Some studies have cited Facebook as a factor in up to 20 percent of divorces. It is becoming standard practice for divorcing spouses to turn to each other's Facebook pages and other social media profiles for ammunition during the process, whether they're looking for evidence of infidelity or other unsavory behavior.
It is always wise to proceed carefully on the Internet, where nothing is truly private and even deleted information can come back to haunt you. But when you're going through a divorce, consider taking a few precautionary steps to protect yourself.
First, try to avoid making disparaging comments about your ex on the web. There may be bad blood between you but a page that can be viewed by almost anyone is not the place to air your grievances. Not only are such remarks unkind, they may come back during child custody determinations and lower your credibility.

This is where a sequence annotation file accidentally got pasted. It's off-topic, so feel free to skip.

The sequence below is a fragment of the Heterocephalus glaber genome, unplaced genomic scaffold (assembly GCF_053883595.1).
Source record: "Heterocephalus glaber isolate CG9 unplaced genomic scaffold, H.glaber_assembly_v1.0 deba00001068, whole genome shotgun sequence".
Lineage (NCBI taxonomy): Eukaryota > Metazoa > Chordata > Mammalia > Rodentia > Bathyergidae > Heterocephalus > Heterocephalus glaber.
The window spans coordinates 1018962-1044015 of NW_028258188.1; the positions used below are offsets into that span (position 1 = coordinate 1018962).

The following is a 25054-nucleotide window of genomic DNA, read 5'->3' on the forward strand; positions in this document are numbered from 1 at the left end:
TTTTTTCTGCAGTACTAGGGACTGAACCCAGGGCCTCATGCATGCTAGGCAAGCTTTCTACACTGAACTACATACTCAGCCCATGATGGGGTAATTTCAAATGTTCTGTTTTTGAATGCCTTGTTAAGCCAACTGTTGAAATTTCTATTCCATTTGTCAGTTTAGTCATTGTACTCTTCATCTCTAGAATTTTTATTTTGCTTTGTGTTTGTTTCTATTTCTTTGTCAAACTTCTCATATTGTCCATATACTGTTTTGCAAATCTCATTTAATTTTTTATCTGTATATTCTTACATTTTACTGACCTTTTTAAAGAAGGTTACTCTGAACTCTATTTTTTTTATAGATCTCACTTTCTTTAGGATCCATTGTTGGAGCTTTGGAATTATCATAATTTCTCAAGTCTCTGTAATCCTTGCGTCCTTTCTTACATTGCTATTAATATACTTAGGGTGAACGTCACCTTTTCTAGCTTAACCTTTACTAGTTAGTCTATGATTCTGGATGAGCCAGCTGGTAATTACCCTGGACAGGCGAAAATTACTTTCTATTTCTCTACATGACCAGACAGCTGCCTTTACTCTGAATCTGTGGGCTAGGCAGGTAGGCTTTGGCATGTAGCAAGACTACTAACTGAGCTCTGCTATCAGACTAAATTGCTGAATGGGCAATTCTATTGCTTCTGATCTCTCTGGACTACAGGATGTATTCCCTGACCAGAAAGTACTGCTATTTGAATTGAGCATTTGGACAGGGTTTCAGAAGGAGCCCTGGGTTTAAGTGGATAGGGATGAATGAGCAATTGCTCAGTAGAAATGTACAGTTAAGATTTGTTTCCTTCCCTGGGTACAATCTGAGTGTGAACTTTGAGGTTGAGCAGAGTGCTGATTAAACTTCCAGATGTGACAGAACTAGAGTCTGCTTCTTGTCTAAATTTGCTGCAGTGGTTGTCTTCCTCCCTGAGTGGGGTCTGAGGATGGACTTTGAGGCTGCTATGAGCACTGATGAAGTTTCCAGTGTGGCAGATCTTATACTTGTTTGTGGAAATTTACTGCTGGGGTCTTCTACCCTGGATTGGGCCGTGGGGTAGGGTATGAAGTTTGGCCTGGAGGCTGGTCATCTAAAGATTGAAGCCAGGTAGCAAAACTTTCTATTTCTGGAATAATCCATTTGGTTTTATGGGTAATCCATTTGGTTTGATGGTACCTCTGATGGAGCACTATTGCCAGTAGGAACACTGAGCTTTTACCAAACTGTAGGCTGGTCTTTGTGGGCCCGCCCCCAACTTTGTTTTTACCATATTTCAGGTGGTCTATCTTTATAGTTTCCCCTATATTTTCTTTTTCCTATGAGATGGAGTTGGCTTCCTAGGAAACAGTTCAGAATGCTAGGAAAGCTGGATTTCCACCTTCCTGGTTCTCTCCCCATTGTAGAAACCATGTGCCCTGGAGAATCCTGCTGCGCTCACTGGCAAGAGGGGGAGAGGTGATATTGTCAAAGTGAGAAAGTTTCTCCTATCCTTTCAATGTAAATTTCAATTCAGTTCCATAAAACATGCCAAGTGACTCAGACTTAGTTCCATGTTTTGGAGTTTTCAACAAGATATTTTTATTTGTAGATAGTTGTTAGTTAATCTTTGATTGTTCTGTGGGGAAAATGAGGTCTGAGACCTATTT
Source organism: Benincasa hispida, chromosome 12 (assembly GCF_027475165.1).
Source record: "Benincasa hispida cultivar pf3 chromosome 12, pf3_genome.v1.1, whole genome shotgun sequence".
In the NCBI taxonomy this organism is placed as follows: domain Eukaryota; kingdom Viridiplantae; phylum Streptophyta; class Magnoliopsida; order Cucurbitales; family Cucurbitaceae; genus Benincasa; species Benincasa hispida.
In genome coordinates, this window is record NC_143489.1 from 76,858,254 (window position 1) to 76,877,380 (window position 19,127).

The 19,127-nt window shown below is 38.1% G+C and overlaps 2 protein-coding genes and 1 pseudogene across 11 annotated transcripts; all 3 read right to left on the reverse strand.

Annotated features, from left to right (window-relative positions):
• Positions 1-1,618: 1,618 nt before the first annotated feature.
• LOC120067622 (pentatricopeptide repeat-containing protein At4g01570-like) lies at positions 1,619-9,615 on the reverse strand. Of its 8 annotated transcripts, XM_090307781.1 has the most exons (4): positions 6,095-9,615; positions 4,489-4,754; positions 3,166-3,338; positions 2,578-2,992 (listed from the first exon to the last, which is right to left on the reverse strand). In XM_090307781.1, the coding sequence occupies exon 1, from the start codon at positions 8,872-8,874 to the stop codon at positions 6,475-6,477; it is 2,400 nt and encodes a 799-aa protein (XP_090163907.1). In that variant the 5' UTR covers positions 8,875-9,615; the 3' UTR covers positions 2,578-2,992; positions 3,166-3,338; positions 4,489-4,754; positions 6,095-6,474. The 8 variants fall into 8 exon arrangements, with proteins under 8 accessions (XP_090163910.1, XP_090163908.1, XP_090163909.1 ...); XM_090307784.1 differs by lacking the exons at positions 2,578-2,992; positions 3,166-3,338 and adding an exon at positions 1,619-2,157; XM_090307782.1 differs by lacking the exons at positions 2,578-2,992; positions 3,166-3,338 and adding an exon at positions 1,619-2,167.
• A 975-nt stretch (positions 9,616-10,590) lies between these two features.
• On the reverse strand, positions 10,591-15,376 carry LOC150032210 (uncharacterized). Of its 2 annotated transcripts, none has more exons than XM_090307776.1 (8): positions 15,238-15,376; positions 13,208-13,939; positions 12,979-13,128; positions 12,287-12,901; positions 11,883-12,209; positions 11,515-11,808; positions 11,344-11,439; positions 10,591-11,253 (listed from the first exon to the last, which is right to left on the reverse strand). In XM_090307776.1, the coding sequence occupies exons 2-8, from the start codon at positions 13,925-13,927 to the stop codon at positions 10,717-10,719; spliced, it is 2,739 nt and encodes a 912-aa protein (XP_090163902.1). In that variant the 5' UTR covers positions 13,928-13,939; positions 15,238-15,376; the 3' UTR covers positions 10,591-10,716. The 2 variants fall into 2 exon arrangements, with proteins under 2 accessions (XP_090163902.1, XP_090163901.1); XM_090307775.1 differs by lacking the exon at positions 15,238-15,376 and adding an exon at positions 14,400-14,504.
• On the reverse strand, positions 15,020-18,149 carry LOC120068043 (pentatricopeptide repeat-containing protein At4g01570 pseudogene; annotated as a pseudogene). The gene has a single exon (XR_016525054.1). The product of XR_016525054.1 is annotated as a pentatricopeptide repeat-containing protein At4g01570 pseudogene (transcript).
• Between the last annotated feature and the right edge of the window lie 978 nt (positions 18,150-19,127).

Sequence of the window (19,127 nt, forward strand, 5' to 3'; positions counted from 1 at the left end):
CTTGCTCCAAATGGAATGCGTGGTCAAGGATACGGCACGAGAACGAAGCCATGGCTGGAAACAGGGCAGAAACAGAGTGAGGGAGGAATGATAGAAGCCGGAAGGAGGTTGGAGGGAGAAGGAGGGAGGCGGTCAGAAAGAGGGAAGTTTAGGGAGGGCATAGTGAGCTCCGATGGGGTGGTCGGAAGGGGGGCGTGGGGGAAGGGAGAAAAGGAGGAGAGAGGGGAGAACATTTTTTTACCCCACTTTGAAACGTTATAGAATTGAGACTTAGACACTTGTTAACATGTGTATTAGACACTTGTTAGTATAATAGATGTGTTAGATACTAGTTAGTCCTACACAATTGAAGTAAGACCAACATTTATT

Even updates that aren't directly related to your ex, your relationship or your divorce can have implications. If you post about being at a bar with friends, for example, your former spouse could use it to strengthen an argument that you have a chemical dependency or are unreliable. Avoid posting anything that could be interpreted to show you in a negative light.
These tips are just the beginning. Next week we'll touch on some more tips for weathering a divorce on social media.
If you are going through a divorce it can be difficult to know where to turn for help. Consider working with an experienced family law attorney who can guide you through the process and support you at every step. He or she can aggressively represent your interests so you and your family can pursue the best possible outcome.
Source: Law and Daily Life, "5 Rules for Social Media Use During Divorce," Andrew Lu, Feb. 20, 2013